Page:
Protestors arrested after death of Alton Sterling finally moving on after lawsuit settlement
BATON ROUGE - After the EBR Metro Council approved a $1.17 million settlement in a lawsuit tied to the arrests of 14 protesters after the death of Alton Sterling, those involved say they're glad to finally move on.
"It ended up being one of the most traumatic experiences of my life," said one protester, Blair Imani.
As protesters filled the streets from the Capitol to Government Street on July 10, 2016, police showed up in riot gear and told everyone to clear the streets. Imani and her now-husband, Akeem Ali, say they did try to leave, but moments later, they were arrested.
"No one was armed. No one was damaging property. People were just literally standing around," Ali said.
In a video taken by WBRZ, you can hear an officer talking about an arrest they're about to make, moments before tackling two people.
"... To hear that this was intentional... it scares me to my core. Many of us received death threats after this. To know we were targeted is huge," said Nadia Sandi, who claimed she's one of the protesters seen in that video.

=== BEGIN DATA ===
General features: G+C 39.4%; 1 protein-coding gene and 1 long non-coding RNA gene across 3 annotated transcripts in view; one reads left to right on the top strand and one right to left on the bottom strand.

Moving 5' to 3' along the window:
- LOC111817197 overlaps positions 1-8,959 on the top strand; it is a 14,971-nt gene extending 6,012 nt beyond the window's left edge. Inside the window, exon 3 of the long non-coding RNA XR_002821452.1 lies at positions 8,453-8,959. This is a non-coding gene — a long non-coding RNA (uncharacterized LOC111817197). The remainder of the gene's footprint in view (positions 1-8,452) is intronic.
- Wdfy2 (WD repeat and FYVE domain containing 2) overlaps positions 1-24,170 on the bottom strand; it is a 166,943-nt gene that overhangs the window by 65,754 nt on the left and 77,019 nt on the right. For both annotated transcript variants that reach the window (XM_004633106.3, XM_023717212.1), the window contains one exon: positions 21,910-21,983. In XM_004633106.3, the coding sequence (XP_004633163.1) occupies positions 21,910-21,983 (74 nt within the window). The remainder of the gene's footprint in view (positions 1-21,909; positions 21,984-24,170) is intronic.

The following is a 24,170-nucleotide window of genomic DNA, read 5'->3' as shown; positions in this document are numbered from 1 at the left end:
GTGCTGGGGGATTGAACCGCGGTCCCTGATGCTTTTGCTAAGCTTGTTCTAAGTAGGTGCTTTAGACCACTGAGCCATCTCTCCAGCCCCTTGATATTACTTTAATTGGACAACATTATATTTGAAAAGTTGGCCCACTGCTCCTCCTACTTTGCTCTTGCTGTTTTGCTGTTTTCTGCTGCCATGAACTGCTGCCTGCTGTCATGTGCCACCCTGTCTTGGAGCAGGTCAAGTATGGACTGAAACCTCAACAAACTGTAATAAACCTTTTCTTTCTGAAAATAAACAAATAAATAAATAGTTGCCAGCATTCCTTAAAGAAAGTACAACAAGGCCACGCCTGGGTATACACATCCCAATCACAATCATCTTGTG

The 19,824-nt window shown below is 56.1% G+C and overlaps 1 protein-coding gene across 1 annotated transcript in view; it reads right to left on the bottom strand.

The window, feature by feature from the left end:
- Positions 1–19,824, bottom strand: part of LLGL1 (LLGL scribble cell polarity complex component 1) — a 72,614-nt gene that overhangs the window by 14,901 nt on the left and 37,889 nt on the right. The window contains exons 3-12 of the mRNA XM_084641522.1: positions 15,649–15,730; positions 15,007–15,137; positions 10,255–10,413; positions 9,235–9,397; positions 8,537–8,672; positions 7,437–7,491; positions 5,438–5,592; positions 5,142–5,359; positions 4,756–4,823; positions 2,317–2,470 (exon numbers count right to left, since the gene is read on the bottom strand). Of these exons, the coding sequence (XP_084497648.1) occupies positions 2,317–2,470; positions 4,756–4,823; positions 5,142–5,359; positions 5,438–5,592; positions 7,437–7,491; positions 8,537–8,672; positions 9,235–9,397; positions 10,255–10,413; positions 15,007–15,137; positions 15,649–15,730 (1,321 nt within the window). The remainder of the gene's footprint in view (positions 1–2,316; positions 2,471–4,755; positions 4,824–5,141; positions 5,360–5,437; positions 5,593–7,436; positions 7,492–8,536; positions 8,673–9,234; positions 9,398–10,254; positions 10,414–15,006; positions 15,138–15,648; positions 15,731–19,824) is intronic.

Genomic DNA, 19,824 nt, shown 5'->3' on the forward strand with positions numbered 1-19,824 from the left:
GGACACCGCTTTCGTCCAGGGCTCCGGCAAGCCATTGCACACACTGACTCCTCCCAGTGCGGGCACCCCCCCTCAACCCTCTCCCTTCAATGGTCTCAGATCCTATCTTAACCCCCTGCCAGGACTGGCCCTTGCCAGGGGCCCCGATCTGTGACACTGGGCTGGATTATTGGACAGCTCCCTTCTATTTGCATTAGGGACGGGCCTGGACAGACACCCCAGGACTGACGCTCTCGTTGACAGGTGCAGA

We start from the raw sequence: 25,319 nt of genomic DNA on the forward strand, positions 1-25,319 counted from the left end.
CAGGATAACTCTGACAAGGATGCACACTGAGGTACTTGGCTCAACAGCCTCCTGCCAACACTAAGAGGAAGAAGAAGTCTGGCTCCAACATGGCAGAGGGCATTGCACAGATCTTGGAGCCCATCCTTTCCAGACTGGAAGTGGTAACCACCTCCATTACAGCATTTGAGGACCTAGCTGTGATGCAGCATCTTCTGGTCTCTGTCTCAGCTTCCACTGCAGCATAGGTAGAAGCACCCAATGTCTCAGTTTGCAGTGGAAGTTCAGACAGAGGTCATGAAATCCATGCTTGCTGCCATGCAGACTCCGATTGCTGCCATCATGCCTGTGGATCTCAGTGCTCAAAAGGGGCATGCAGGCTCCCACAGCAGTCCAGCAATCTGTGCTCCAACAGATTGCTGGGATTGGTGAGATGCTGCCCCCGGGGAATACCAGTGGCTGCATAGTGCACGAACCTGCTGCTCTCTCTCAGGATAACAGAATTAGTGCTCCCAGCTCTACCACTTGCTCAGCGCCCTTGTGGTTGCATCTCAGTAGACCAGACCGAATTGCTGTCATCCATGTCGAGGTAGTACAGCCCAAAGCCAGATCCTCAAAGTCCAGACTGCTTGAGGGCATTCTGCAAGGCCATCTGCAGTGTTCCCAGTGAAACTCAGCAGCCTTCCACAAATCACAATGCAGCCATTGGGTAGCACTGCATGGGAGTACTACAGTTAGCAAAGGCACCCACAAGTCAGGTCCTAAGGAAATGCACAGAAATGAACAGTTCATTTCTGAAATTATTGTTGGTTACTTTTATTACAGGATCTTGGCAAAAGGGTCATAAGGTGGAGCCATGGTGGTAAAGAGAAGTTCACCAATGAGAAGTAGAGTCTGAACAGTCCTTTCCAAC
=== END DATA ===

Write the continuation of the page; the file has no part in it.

Fourteen of the protesters arrested that day testified in federal court during a civil rights trial. Some said the responding police officers had pre-written arrest documents.
"These affidavits also say the signing officer caused the arrest, but that wasn't true for any of the arrestees. That is one of the things you can see prompted officers to plead the fifth," Attorney William Most said.
Most says police who testified admitted signatures were forged and that affidavits were written, then emailed out to all the officers hours before the protest began.
"They already knew what they wanted to arrest people for, and then they showed up with armed rifles. Those were not rubber bullets. Those were loaded guns. They showed up with riot gear, gas masks and the LRAD, which we learned wasn't even theirs," Ali said.
On Wednesday, the EBR Metro Council voted 7-4 to settle the case for $1.17 million and to end the trial.
"These mistakes were grave, bloodshed could have happened, things need to change, taking ownership, is what the settlement says," Imani said.
The money will be split between the 14 plaintiffs and their attorneys. Imani and Ali say they're glad to move forward and plan to donate part of their share.
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